If you’re as optimistic as your summer-loving blogger, than you know that there is still a good month to go in our summer season. However, if you’re a student, the impending school season begins in about a week or so, making summer pretty much done. Business owners, however, know that the season to make money is always here!
It goes without saying that with each passing season, business owners are required to rethink their marketing strategies to cater to the changing needs of their customers. This is especially true in the clothing industry, for example, where the clothing on sale is indicative of the weather outside.
It’s not just the inventory that changes though. Sometimes, businesses just need a shake up to start garnering more interest and driving more customers into the stores. On About.com, Susan Ward lists a few ways in which business owners can gear their thinking towards making more money.
“Diversifying your income stream as the way to make more money is old advice,” writes Ward, “but in tough economic times, it’s advice well worth taking. The key to successfully increasing your business income is to be sure the cost of diversifying isn’t making your profits negligible or nonexistent.”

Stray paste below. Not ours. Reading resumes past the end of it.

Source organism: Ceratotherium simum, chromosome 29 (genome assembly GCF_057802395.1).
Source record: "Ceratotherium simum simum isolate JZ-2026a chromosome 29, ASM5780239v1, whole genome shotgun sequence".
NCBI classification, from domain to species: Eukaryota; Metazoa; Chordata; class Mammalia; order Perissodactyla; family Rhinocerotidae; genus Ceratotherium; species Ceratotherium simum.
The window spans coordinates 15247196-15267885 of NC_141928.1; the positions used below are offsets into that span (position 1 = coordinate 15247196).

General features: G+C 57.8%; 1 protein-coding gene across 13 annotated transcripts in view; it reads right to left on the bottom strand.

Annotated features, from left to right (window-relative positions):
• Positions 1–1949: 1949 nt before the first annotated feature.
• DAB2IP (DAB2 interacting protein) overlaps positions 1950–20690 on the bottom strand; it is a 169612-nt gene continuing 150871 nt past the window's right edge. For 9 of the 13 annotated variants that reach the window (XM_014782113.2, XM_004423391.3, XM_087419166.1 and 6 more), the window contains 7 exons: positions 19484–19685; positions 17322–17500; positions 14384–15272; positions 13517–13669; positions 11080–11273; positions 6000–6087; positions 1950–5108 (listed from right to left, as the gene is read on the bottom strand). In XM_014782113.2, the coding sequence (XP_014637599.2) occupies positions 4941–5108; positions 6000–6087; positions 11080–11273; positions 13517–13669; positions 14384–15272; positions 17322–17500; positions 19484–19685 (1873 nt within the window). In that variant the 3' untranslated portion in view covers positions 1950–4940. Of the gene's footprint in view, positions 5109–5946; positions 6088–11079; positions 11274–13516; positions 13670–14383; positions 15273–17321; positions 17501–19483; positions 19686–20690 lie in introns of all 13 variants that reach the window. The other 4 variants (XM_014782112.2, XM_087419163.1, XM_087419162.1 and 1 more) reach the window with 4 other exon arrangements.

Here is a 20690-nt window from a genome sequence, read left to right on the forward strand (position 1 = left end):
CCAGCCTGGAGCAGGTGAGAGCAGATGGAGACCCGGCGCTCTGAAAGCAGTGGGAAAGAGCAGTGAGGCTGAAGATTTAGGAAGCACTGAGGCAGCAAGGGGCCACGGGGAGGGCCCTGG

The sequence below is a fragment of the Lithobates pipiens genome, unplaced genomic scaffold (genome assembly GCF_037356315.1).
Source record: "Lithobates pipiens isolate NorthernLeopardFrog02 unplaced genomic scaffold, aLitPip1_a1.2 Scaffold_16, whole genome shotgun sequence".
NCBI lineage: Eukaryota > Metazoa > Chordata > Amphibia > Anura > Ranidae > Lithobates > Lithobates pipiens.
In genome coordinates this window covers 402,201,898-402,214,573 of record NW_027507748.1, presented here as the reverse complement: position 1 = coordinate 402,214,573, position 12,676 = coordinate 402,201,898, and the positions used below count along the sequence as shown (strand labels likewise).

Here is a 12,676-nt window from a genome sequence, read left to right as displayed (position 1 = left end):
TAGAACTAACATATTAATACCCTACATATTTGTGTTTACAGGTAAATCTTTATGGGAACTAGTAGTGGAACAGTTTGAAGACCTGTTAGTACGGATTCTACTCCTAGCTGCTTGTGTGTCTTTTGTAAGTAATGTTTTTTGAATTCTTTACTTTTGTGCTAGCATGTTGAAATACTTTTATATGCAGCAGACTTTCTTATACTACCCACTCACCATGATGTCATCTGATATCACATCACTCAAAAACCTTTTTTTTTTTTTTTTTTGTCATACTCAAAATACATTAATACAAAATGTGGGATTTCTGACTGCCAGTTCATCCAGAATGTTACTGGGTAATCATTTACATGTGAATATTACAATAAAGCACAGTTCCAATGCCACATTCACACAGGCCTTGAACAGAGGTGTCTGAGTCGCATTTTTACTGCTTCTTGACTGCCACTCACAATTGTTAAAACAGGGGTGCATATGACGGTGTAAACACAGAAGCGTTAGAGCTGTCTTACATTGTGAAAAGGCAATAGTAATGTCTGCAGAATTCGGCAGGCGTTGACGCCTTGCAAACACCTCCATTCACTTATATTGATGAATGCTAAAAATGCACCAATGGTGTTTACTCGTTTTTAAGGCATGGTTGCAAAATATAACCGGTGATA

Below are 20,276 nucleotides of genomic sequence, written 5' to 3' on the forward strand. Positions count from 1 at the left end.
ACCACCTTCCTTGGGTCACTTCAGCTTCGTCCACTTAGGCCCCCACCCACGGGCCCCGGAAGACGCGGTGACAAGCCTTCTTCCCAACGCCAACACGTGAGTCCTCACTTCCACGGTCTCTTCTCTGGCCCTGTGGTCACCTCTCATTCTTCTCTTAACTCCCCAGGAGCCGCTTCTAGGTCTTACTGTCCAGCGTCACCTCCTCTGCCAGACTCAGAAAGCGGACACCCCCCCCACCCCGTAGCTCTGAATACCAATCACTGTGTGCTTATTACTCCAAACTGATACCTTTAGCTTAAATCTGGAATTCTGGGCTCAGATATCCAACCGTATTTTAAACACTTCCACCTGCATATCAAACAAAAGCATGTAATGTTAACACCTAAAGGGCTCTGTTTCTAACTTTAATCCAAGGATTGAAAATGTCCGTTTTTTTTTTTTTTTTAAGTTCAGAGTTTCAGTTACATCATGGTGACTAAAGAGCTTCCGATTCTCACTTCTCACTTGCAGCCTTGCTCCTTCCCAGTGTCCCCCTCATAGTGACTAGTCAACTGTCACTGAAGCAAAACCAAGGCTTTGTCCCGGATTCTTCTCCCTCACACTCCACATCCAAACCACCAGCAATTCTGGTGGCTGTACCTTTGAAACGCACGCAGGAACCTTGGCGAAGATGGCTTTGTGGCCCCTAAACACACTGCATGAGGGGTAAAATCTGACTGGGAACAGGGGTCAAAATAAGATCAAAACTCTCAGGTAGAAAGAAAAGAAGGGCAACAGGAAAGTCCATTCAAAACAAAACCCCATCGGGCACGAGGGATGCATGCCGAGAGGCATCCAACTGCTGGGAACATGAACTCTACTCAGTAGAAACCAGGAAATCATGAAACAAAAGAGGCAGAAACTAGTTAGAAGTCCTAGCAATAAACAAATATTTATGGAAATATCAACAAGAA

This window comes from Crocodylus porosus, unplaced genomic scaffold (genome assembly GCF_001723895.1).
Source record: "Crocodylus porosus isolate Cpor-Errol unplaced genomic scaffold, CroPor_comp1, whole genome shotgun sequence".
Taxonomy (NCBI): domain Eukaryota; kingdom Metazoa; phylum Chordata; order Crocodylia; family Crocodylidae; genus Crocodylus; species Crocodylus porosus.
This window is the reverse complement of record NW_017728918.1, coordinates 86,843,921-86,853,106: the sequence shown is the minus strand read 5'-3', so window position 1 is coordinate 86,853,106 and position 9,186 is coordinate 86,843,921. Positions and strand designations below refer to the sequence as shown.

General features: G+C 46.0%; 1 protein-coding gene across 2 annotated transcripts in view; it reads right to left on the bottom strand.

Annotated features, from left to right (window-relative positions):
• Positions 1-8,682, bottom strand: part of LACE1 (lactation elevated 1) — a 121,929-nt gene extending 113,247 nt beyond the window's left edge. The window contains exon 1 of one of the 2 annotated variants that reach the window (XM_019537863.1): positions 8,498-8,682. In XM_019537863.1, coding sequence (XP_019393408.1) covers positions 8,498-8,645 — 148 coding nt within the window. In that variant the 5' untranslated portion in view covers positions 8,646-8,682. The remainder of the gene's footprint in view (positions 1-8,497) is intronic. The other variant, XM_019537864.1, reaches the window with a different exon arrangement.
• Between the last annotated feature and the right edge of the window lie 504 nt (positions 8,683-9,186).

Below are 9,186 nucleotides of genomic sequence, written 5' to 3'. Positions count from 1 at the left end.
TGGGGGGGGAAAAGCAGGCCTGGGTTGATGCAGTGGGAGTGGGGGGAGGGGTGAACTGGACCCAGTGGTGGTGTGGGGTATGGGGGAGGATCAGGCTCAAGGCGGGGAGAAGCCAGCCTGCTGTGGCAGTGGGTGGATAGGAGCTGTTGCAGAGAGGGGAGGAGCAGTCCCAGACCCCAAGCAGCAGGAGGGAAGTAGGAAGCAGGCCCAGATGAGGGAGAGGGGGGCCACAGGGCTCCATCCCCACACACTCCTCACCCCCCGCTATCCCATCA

With that, Ward offers some advice that you may not have considered before. She begins by suggesting that business owners consider renting out a part of their business premises. If you’re not in need in all of your business space, perhaps there is a way to make money by renting out some of it to another business.
She notes that many small businesses operate out of a simple corner or kiosk. If there is a way to offer another entrepreneur some space that would be of great use to him or her, you have just opened up your business to a brand new revenue stream. Ward even suggests offering add-ins such as “shared secretarial services or computer workstations.”
Can you package your services as products? Quoting C.J. Hayden’s “Turn Your Services Into Products” article, Ward writes that “you can make more money by packaging your services as products rather than charging clients an hourly rate.” It helps to eliminate the reluctance of customers to sign on for what may be considered “open-ended projects”.
We will continue to take a look at Ward’s tips on how to make your business more money in tomorrow’s blog.